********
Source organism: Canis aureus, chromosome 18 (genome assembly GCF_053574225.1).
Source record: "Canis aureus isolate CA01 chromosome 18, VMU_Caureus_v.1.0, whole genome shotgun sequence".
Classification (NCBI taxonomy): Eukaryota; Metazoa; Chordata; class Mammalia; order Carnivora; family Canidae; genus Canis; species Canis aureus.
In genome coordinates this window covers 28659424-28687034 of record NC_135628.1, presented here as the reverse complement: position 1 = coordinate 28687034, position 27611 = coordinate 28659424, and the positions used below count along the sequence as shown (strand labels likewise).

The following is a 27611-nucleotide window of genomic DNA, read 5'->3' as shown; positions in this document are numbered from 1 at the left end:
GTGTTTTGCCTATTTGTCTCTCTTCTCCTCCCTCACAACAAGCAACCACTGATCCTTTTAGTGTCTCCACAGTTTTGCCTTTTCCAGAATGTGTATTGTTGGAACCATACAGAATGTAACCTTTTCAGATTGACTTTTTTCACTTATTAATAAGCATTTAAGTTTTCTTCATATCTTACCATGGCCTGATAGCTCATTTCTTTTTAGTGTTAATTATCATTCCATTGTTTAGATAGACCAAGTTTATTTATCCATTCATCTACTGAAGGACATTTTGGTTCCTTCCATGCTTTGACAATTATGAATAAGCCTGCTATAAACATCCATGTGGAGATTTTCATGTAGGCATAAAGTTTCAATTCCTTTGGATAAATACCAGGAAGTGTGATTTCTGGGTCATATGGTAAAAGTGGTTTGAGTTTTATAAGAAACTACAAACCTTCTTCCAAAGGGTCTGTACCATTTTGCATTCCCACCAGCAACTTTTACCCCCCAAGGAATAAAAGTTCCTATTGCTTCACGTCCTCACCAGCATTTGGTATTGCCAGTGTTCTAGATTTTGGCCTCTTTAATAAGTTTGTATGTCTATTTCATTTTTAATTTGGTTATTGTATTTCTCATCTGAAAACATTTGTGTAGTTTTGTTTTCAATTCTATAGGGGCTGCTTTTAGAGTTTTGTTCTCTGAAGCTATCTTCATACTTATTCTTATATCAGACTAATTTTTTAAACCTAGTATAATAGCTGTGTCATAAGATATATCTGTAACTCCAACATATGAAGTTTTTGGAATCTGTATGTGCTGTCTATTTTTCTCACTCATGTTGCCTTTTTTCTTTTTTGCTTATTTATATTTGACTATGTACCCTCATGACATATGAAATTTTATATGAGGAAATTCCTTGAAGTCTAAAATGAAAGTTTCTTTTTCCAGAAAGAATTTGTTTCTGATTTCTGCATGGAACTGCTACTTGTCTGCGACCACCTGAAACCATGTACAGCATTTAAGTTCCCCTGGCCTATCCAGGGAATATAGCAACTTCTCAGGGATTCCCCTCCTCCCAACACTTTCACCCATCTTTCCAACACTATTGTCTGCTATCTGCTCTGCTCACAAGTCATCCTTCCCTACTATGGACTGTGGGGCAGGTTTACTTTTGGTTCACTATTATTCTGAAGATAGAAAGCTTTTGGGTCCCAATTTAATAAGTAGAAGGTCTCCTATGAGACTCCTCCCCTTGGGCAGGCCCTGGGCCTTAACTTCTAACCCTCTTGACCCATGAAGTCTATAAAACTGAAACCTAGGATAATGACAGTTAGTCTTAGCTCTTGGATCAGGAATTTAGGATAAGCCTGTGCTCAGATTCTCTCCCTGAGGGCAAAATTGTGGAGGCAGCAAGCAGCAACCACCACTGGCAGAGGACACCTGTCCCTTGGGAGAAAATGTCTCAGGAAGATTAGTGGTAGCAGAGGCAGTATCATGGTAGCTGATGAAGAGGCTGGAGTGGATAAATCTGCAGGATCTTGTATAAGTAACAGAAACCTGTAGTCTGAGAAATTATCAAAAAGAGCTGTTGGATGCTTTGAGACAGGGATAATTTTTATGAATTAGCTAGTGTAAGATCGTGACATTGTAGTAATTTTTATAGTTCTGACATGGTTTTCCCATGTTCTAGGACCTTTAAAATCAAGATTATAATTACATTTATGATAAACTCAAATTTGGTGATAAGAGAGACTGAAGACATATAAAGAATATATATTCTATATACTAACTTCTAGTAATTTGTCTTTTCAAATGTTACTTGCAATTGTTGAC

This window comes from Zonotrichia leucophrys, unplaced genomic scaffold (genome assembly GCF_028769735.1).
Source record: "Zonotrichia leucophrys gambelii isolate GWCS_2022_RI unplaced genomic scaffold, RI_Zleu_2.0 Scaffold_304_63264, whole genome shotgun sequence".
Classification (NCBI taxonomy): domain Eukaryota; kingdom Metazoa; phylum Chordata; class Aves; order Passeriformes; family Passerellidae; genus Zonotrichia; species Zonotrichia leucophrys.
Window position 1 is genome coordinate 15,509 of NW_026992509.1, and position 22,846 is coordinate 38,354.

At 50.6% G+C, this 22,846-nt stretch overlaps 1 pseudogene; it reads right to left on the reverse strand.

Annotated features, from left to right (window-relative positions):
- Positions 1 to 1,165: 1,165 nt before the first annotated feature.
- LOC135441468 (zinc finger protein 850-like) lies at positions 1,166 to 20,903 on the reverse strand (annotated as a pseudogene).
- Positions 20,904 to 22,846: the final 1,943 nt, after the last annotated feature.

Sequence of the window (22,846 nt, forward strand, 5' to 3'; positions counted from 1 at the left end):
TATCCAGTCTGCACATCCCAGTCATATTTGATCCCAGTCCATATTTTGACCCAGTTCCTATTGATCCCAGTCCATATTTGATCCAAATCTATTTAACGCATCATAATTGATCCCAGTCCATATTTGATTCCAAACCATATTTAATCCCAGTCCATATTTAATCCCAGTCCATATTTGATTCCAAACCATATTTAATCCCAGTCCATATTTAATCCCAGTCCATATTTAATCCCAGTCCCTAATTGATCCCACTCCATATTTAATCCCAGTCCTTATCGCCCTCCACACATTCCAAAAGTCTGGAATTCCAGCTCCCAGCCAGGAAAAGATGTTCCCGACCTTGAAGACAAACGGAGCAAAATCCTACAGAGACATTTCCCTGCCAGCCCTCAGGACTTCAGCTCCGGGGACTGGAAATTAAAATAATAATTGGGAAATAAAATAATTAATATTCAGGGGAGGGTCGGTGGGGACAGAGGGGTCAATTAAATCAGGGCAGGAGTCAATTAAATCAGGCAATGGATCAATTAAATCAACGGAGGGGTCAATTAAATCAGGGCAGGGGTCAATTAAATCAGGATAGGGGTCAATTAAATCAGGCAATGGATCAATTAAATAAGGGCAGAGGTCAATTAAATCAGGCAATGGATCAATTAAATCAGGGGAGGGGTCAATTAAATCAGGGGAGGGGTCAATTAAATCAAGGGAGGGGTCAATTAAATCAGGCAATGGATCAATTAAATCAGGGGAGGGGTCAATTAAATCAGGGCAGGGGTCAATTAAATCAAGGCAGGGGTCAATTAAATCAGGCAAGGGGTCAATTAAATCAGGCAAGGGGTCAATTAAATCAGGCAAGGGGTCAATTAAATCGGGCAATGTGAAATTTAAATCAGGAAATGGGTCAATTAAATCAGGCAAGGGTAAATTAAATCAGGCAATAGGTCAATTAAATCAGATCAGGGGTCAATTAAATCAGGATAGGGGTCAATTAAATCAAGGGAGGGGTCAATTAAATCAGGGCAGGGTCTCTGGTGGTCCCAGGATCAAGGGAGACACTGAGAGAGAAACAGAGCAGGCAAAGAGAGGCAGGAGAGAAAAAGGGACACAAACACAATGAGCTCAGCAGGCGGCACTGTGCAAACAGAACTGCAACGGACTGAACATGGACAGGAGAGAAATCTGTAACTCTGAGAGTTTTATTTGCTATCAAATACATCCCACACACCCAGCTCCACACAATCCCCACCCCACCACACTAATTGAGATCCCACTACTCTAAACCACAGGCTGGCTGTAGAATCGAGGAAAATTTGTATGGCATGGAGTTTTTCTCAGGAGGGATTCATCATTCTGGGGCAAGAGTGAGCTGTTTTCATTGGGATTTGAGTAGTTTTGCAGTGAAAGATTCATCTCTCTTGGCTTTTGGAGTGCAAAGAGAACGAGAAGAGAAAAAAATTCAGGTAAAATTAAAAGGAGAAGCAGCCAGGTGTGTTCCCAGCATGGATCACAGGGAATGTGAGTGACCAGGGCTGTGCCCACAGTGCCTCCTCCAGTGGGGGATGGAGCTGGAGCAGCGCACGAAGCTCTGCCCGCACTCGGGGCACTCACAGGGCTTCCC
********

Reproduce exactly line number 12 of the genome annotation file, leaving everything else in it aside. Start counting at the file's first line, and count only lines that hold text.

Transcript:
Annotated features, from left to right (window-relative positions):